Calvary’s Response to Coronavirus
March 27th, 2020
This situation is rapidly unfolding and Calvary’s response is subject to change in real time and subject to protocol of CDC and the Diocese of Southern Ohio.
We’re starting our third week since the Coronavirus outbreak began to fold into a pandemic. I will say, I deeply miss what is at the heart of our life as Christians– coming together week by week for corporate worship. It’s something that connects us one to another and shapes our life of prayer.
There are two things I’d like for us to be thinking about as a community this week:
- How we can pray while apart.
- How to stay connected to each other in life-giving ways.
First, Prayer. On Wednesday morning, I woke up with my mind a mess of chaos. Between the constant hum of “Breaking News,” the needs of my children, and the needs of the church (all co-existing in one space at home!), my heart and mind have been racing to rest in a new rhythm. Racing to rest is solidly oxymoronic.
It’s no wonder my prayer life has been messy at best. I was reminded before I got out of bed of two prayer practices I’ve learned through the years that keep me grounded.
One is from author Anne Lamott. She urges our prayers can be as simple simply saying, “Help!” or “Thanks,” or “Wow.” I like adding, “I’m Sorry” to those simple prayers.
In my teenage years, a youth leader taught me a simple way to structure my prayers. I go back to it in times like these. Just remember A.C.T.S.
Adoration- adoring God in a time like this? Yes, finding ways to give praise to a God that is beyond all things and in all things is good during a time like this.
Confession- With more time at home, and time moving from place to place converted to time “in place,” examining our consciences is a good exercise.
Thanksgiving – And for what do we give thanks. Imagine other times and places in the face of pandemic. That alone should give you cause for thanksgiving to God today.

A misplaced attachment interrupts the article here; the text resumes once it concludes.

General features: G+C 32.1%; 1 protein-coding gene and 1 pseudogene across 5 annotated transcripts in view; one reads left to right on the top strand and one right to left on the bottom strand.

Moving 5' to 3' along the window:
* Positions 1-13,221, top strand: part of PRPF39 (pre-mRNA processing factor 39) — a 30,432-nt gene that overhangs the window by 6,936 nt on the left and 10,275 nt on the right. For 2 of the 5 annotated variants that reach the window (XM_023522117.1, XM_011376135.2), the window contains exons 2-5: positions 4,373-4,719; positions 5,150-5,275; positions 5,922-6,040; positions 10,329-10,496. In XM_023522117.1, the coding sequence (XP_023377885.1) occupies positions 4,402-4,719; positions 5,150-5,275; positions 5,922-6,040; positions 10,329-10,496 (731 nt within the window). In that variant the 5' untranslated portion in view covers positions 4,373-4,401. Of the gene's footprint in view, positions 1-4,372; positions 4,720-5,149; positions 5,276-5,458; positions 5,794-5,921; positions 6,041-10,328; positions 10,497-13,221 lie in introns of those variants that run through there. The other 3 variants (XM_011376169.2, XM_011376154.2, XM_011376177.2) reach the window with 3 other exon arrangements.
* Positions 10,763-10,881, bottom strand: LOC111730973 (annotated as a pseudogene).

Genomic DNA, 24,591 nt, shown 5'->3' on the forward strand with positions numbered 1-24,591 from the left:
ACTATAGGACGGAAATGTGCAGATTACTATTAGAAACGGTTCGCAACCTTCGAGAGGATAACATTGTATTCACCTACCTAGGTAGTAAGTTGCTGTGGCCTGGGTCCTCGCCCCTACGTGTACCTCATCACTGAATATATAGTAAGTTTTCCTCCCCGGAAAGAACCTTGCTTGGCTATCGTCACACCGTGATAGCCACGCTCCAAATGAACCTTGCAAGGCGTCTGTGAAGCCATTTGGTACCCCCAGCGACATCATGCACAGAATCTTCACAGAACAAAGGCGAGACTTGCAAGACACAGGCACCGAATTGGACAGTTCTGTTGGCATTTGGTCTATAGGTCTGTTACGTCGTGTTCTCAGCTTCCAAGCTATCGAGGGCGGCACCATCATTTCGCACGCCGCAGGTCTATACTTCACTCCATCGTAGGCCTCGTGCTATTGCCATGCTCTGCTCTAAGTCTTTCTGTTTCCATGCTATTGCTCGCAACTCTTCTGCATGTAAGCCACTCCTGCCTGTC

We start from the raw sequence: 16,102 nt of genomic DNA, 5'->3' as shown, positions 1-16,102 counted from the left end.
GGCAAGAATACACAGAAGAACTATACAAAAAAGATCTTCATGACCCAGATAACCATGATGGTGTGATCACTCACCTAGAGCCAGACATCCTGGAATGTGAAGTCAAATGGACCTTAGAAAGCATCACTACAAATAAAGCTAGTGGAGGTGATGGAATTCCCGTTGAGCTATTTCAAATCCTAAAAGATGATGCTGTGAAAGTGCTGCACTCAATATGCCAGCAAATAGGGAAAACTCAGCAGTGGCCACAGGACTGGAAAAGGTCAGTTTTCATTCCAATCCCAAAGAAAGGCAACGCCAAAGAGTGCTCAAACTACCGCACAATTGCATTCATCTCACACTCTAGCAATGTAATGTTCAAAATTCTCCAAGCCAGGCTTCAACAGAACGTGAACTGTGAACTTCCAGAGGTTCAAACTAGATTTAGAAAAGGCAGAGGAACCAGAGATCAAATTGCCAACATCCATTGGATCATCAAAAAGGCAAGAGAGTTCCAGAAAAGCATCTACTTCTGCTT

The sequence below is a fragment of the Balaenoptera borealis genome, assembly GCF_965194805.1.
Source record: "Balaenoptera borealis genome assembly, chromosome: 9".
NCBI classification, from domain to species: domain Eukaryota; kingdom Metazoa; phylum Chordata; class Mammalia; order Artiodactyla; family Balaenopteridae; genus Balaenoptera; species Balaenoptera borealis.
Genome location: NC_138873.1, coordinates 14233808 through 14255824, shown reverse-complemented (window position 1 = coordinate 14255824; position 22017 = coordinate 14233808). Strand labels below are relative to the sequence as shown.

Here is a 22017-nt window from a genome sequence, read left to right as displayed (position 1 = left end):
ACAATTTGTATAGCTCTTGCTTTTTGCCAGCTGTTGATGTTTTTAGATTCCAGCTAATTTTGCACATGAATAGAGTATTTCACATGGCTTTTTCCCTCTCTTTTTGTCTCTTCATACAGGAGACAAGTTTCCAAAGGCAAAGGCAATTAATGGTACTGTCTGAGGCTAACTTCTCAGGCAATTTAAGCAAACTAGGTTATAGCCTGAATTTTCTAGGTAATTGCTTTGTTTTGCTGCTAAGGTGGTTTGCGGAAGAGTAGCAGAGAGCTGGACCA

Supplication – Ask God to help. For whom do you pray? I suggest being specific. And you’ll have time to take note– how exactly is God answering your prayers? What is God’s answer?
The Episcopal Book of Common Prayer defines prayer like this:
“Prayer is responding to God, in thought or deed, with or without words.”
I am seeing a lot of prayer in active deeds, without words, already happening among faithful people.
Prayer, by this definition, saves lives. Your deed may be sitting at home. It might be quietly staying calm and practicing social distancing in a grocery store or your essential workplace. It may be organizing, making phone calls, or preparing to-go meals for hungry people.
Keep up the prayers.
Next, how do we stay connected?
I think in a time like this, the danger is to be overly-connected in ways that don’t give life. I suggest making a rhythm of connection. Turn off and on the TV or your phone at specific times each day.
Since we can’t be at church together, I highly recommend scheduling online worship into your week. See below for instructions on how to worship virtually. (If you can’t connect in that way, you can at least make a sacred space in your home and open your prayer books. Pray the Daily Office and know you are not alone.)
Get involved in the Calvary Connection Circle initiative. You will be hearing from a member of the church this week about ways you can connect weekly with others at Calvary. I believe this simple, weekly connection will serve to help us “be the church” to one another even though we are apart.
Let us pray.
Let us remain connected one to another.
Blessings and Peace,
The Reverend Allison English